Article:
From the Journals

Declining lung function linked to heart failure, stroke

 

Key clinical point: Rapid declines in spirometric measures of lung function were associated with higher risks of heart failure, among other adverse cardiovascular outcomes.

Major finding: Rapid decline in forced expiratory volume in 1 second was associated with higher risk of incident heart failure (HR, 1.17; 95% CI, 1.04-1.33; P = .010), and was most prognostic in the first year of follow-up (HR, 4.22; 95% CI, 1.34-13.26; P = .01).

Study details: An analysis including a total of 10,351 participants in a large, prospective cohort study with a mean follow-up of 17 years.

Disclosures: The National Heart, Lung, and Blood Institute, the American Heart Association, and other sources supported the study. Dr. Silvestre reported having no relevant conflicts.

Source: Silvestre OM et al. J Am Coll Cardiol. 2018 Sep 4;72(10):1109-22.

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Opportunity for collaboration between specialties

Cardiologists and pulmonologists should closely collaborate to better identify the relationship between lung function decline and early cardiovascular disease detection, said the authors of an editorial accompanying the study.

Improved collaboration would help manage these conditions, stopping early disease progression and preventing overt cardiovascular disease, wrote Daniel A. Duprez, MD, PhD, and David R. Jacobs Jr., PhD.

“The resulting symptomatic and prognostic benefits outweigh those attainable by treating either condition alone,” noted Dr. Duprez and Dr. Jacobs.

The study by Dr. Silvestre and coauthors showed that rapid declines in forced expiratory volume in one second (FEV1) and forced vital capacity (FVC) among participants in the ARIC (Atherosclerosis Risk in Communities) study were associated with a higher incidence of composite cardiovascular disease, heart failure, and total death.

The association between FEV1 and new heart failure was substantially impacted by 22 heart failure events occurring in the first year, with a hazard ratio of 4.22 for predicting those cases, the editorial authors noted.

“We suggest that this association with early cases could be the result of reversed causality, reflecting heart failure undiagnosed at the second spirometry test,” they explained (J Am Coll Cardiol. 2018 Sep 4;72[10]:1123-5).

Dr. Duprez is with the cardiovascular division of the University of Minnesota, Minneapolis, and Dr. Jacobs is with the division of epidemiology and community health at the University of Minnesota, Minneapolis. Dr. Duprez and Dr. Jacobs reported they had no relevant disclosures.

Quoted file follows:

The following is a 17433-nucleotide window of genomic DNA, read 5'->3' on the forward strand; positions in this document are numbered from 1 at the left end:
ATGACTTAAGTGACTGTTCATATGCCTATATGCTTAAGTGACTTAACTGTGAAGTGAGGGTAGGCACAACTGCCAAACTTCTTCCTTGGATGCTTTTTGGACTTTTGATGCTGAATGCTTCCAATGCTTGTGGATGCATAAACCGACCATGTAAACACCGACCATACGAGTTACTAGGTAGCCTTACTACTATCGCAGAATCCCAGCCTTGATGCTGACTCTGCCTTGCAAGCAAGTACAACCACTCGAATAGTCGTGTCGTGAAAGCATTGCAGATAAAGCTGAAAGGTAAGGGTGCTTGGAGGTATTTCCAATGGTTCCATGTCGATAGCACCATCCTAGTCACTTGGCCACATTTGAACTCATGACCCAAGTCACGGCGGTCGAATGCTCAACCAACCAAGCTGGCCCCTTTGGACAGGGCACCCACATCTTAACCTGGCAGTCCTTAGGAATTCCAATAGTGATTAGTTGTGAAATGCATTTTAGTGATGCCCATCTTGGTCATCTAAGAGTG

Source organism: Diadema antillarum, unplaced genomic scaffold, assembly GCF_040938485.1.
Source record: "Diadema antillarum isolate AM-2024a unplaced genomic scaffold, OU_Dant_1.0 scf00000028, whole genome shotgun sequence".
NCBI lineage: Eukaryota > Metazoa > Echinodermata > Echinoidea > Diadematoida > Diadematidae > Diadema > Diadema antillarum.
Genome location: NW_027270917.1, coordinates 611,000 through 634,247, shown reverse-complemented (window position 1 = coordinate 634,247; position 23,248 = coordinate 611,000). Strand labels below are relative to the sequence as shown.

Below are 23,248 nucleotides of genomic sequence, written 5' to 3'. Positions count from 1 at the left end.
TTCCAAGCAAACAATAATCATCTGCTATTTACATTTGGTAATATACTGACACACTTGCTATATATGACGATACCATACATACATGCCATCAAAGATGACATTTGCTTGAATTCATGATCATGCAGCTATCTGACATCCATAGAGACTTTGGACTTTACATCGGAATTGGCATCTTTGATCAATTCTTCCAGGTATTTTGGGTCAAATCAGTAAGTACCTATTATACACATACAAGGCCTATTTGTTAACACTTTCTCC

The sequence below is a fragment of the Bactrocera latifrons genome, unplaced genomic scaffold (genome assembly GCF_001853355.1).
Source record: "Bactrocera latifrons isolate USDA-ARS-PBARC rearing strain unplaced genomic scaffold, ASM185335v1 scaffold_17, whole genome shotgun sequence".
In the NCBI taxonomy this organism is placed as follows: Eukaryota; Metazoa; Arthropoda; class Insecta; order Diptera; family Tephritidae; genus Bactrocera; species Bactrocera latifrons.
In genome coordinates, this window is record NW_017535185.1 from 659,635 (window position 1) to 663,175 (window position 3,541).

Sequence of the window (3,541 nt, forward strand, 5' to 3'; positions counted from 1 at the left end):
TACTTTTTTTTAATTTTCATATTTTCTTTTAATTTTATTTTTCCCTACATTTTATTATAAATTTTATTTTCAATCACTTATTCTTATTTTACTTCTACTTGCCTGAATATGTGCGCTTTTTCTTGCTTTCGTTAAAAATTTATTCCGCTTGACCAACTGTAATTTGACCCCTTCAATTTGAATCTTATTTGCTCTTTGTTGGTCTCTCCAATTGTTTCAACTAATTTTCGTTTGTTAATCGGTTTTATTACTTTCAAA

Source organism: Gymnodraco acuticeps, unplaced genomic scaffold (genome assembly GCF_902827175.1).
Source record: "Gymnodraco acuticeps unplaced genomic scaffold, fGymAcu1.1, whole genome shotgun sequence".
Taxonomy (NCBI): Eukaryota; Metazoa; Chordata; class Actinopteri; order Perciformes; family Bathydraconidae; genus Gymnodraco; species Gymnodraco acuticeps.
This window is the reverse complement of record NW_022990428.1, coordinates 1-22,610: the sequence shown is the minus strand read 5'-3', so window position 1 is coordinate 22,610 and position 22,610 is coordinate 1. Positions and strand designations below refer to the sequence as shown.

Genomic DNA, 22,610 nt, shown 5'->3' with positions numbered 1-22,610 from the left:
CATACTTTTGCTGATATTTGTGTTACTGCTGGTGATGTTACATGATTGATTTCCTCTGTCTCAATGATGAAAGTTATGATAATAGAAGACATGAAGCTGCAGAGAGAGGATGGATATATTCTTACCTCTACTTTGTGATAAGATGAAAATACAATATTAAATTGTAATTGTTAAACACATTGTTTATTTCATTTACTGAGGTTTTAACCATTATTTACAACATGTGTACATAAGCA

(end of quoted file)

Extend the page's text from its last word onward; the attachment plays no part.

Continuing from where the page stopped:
FROM THE JOURNAL OF THE AMERICAN COLLEGE OF CARDIOLOGY

Rapid declines in spirometric measures of lung function were associated with higher risks of cardiovascular disease, according to a recent analysis of a large, prospective cohort study.

Rapid declines in forced expiratory volume in 1 second (FEV1) were associated with increased incidence of heart failure, stroke, and death in the analysis of the ARIC (Atherosclerosis Risk in Communities) study.

The risk of incident heart failure among FEV1 rapid decliners was particularly high, with a fourfold increase within 12 months. That suggests clinicians should carefully consider incipient heart failure in patients with rapid changes in FEV1, investigators reported in the Journal of the American College of Cardiology.

Rapid declines in forced vital capacity (FVC) were also associated with higher incidences of heart failure and death in the analysis by Odilson M. Silvestre, MD, of the division of cardiovascular medicine at Brigham and Women’s Hospital, Boston, and colleagues.

The analysis included a total of 10,351 ARIC participants with a mean follow-up of 17 years. All had undergone spirometry at the first study visit between 1987 and 1989, and on the second visit between 1990 and 1992.

One-quarter of participants were classified as FEV1 rapid decliners, defined by an FEV1 decrease of at least 1.9% per year. Likewise, one-quarter of participants were classified as FVC rapid decliners, based on an FVC decrease of at least 2.1%.

Rapid decline in FEV1 was associated with a higher risk of incident heart failure (hazard ratio, 1.17; 95% confidence interval, 1.04-1.33; P = .010), and was most prognostic in the first year of follow-up (HR, 4.22; 95% CI, 1.34-13.26; P = .01), investigators said.

Rapid decline in FVC was likewise associated with a greater heart failure risk (HR, 1.27; 95% CI, 1.12-1.44; P less than .001).

Increased heart failure risk persisted after excluding patients with incident coronary heart disease in both the FEV1 and FVC rapid decliners, the investigators said.

A rapid decline in FEV1 was also associated with a higher stroke risk (HR, 1.25; 95% CI, 1.04-1.50; P = .015).

FEV1 rapid decliners had a higher overall rate of incident cardiovascular disease than those without rapid decline, even after adjustment for baseline variables such as age, sex, race, body mass index, and heart rate (HR, 1.15; 95% CI, 1.04-1.26; P = .004), and FVC rapid decliners likewise had a 19% greater risk of the composite endpoint (HR, 1.19; 95% CI, 1.08-1.32; P less than .001).

The National Heart, Lung, and Blood Institute, the American Heart Association, and other sources supported the study. Dr. Silvestre reported having no relevant conflicts.

SOURCE: Silvestre OM et al. J Am Coll Cardiol. 2018 Sep 4;72(10):1109-22.

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